Getting Ready to Retire Checklist for Executives and Professionals

As an executive or professional, preparing for retirement is what you’ve been doing since the day you started contributing to your first 401(k) or 403(b). It’s been the defining financial goal of your career. Now that it’s almost here, are you sure you’re ready? What actions should you be taking to determine if you are?

According to the financial experts, these are the five steps executives and professionals need on their Getting Ready to Retire Checklist: 

  1. Decide if retirement is really what you want

More and more executives and professionals are finding retirement to be a gray area in recent times. In 2016, the Pew Research Center reported more Americans are continuing to work past age 65 than ever before. The majority of these older workers are staying on in management roles.

For some, continuing to work may be an act of necessity – the cost of living is only going up and with it that of health care – but for the majority of retirees, continuing to work is a choice willingly made. Your career has been the central focus of your life until now. Don’t be surprised if you find yourself less willing to let it go than you anticipated.

Before you move forward with your pre-retirement planning, ask yourself if full retirement is really what you want right now. Are you willing or able to continue working? If so, perhaps adjusting your hours or switching to a consulting role would be preferable to full retirement. Knowing your willingness to continue working could become a bargaining chip in the severance negotiations to come.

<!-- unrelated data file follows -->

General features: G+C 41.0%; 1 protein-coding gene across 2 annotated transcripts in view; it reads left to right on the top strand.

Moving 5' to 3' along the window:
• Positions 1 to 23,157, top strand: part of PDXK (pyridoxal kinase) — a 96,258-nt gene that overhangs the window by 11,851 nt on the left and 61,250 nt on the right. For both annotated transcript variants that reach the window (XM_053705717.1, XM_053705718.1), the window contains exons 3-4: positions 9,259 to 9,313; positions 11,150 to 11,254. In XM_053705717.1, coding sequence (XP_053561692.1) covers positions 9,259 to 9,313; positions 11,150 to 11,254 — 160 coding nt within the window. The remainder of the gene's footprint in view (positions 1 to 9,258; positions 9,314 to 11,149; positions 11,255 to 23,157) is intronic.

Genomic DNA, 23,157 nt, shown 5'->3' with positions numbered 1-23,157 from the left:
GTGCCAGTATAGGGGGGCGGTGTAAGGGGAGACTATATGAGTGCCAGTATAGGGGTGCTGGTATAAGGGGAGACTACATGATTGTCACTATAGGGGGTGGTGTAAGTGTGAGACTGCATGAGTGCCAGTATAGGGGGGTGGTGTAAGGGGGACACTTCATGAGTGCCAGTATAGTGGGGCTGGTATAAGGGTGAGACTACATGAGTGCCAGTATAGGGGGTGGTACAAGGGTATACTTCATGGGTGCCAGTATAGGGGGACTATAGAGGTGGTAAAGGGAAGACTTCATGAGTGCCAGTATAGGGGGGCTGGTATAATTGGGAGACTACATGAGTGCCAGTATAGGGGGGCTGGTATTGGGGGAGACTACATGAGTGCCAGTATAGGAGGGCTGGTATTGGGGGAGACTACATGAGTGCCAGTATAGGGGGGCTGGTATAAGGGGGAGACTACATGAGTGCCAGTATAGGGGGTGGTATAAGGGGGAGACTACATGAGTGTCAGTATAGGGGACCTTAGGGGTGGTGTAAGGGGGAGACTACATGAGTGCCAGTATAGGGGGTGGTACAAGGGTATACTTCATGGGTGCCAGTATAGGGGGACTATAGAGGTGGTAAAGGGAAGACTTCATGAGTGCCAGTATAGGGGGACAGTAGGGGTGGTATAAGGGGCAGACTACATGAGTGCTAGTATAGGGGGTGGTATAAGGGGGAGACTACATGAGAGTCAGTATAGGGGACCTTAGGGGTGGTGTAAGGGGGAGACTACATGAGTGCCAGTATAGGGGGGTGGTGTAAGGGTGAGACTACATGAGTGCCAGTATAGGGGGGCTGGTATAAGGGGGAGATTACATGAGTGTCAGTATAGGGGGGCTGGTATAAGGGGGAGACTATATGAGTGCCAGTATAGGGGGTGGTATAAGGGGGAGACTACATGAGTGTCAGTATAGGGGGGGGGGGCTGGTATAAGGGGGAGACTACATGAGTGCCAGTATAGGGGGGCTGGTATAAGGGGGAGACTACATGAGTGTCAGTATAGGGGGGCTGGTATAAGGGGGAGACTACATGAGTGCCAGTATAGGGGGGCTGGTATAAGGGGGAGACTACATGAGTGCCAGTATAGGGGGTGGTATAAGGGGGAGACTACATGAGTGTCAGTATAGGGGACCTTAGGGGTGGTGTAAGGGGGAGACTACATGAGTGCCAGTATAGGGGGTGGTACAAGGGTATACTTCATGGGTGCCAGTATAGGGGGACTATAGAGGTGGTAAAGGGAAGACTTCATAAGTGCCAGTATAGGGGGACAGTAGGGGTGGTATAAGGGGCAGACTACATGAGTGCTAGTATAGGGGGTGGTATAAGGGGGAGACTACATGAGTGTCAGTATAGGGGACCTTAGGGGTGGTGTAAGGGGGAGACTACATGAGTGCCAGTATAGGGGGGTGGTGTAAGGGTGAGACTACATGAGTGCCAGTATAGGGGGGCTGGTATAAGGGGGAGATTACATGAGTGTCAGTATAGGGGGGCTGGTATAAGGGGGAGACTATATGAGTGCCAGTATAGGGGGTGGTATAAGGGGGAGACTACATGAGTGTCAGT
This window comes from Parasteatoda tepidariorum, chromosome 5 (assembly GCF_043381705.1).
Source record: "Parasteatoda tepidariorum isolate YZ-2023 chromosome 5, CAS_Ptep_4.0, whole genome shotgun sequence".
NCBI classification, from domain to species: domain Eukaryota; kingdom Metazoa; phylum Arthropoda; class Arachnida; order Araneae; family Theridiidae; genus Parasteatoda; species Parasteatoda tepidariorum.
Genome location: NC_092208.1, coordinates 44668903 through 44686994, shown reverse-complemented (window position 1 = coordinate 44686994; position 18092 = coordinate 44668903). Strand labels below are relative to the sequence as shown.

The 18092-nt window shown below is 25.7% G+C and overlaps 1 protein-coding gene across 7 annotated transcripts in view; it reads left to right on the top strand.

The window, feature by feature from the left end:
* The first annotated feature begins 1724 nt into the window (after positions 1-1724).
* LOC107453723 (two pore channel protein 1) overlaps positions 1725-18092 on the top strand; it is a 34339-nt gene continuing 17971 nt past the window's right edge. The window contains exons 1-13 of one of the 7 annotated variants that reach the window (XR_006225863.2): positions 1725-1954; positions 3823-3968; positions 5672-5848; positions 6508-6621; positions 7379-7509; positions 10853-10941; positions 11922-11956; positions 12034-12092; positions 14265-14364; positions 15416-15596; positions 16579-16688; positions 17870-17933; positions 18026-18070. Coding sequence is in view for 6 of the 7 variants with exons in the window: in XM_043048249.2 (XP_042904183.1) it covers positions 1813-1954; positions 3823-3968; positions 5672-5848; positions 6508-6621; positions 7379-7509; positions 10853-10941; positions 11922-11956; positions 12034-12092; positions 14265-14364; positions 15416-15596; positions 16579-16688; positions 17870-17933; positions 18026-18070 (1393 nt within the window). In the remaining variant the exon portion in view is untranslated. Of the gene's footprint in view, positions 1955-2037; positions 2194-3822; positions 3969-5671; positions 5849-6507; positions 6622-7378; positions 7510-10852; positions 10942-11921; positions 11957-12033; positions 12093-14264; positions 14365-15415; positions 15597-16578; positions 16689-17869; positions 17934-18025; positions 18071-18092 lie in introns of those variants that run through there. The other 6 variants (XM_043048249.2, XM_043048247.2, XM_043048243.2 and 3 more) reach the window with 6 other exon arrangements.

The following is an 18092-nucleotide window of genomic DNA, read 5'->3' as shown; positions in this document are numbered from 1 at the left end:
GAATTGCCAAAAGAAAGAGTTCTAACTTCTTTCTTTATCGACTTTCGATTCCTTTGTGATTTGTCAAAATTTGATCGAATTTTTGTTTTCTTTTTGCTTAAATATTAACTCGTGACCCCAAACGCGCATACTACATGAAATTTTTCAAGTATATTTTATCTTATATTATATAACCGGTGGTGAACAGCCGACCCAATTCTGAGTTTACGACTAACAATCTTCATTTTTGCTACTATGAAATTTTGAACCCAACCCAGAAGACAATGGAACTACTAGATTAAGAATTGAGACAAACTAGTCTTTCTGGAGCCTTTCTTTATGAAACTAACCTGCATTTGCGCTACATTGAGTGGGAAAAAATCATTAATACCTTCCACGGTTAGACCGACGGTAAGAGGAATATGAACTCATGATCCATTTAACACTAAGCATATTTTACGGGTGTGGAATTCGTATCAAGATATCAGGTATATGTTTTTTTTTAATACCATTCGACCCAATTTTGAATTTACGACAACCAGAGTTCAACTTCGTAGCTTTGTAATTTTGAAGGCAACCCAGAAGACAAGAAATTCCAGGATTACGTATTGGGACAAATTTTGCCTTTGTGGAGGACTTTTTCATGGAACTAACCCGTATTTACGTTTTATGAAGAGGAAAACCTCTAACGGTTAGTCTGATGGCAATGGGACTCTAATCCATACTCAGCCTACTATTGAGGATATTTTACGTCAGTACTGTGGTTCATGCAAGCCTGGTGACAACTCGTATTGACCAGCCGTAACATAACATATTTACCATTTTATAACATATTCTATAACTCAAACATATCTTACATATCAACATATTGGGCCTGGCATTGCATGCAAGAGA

1. Get the right retirement package

According to The Wall Street Journal, “When it comes to executives’ careers, the biggest financial mistake they make often comes at the very end, when they’re negotiating—or renegotiating—a retirement package.” Common mistakes include letting yourself get blinded by large lump-sum payout offers, being inflexible and failing to compromise.

When faced with the offer of a six-figure check, it can be hard to say no. The higher your role and salary, the larger that lump-sum payout is likely to be. Remember whatever sum you’re being offered has to last for the rest of your life. When you divide the offer by 20, 30, or even 40 years, how much are you really receiving?

If your company seems hesitant to raise their offer, try to understand why, Jayme Meredeth, vice president and financial analyst at Hefren-Tillotson, told The Wall Street Journal. It may not be the dollar amount that’s giving your company pause so much as the impact such a large one-time payout will have on their bottom line. Some companies are more comfortable providing larger overall payments if you’re willing to receive them in smaller installments over time, such as in the form of an annuity. Similarly, consider the other benefits that may be available to you beyond the cash.